What to know about spousal support

On behalf of Stange Law Firm, PC posted in family law on Saturday, August 26, 2017.

When divorced Missouri couples pay alimony, it is in most cases tax-deductible. Recipients are requred to report it as income on their federal tax return. If a payment is designated as either child support or a part of a property division agreement, it cannot be considered alimony. The IRS has seven conditions that must be met to separate spousal support payments from child support or other types of payments.

A payment cannot be labeled as child support, and the payments must stop when the recipient dies. It is also important that the payments are made in cash or with a cash equivalent. Any payments that are considered alimony must be pursuant to a formal divorce decree or other formal divorce agreement between the two parties.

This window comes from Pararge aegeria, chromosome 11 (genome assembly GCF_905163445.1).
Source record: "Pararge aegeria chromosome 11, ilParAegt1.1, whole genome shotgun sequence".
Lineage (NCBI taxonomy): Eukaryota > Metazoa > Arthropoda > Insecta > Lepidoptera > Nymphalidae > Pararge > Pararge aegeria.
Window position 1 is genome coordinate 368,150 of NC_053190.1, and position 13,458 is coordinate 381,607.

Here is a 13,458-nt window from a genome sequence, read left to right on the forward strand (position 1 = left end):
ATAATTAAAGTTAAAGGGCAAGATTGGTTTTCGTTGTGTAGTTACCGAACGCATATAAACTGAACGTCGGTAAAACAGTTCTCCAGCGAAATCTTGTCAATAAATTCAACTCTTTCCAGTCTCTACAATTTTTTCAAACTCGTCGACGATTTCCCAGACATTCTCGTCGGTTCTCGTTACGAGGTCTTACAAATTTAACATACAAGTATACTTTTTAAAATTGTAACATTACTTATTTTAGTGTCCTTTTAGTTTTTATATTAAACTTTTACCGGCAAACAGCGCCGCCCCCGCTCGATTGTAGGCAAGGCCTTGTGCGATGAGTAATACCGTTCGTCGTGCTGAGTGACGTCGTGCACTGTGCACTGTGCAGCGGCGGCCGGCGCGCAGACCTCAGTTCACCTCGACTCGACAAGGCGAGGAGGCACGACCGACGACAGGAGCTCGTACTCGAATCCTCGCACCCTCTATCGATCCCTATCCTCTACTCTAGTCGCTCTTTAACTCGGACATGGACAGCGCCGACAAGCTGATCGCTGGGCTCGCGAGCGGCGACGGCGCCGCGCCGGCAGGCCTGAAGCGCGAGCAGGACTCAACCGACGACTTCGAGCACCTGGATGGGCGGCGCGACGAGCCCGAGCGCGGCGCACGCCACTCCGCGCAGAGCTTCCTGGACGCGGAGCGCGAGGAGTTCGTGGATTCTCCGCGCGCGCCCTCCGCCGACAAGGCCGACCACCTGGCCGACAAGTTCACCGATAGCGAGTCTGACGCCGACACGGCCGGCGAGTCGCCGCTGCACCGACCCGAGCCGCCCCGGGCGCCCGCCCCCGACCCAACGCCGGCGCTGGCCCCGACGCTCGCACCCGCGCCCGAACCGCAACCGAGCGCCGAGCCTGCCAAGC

To qualify as a tax-deductible alimony payment, the divorce agreement may not say or imply that it is not. For instance, it may not say that the payment is not to count toward the recipient’s taxable income for the year. Even if a payment qualifies as alimony, people should make sure that it is not subject to recapture. This may be the case if payments are frontloaded in the first two calendar years after a divorce. If they are, some of the alimony already paid must be counted as taxable income in the third year.

Those who have questions about paying spousal support may wish to consult with legal counsel. It may also be a good idea to take that step if an individual has any questions about the tax status of an alimony payment.

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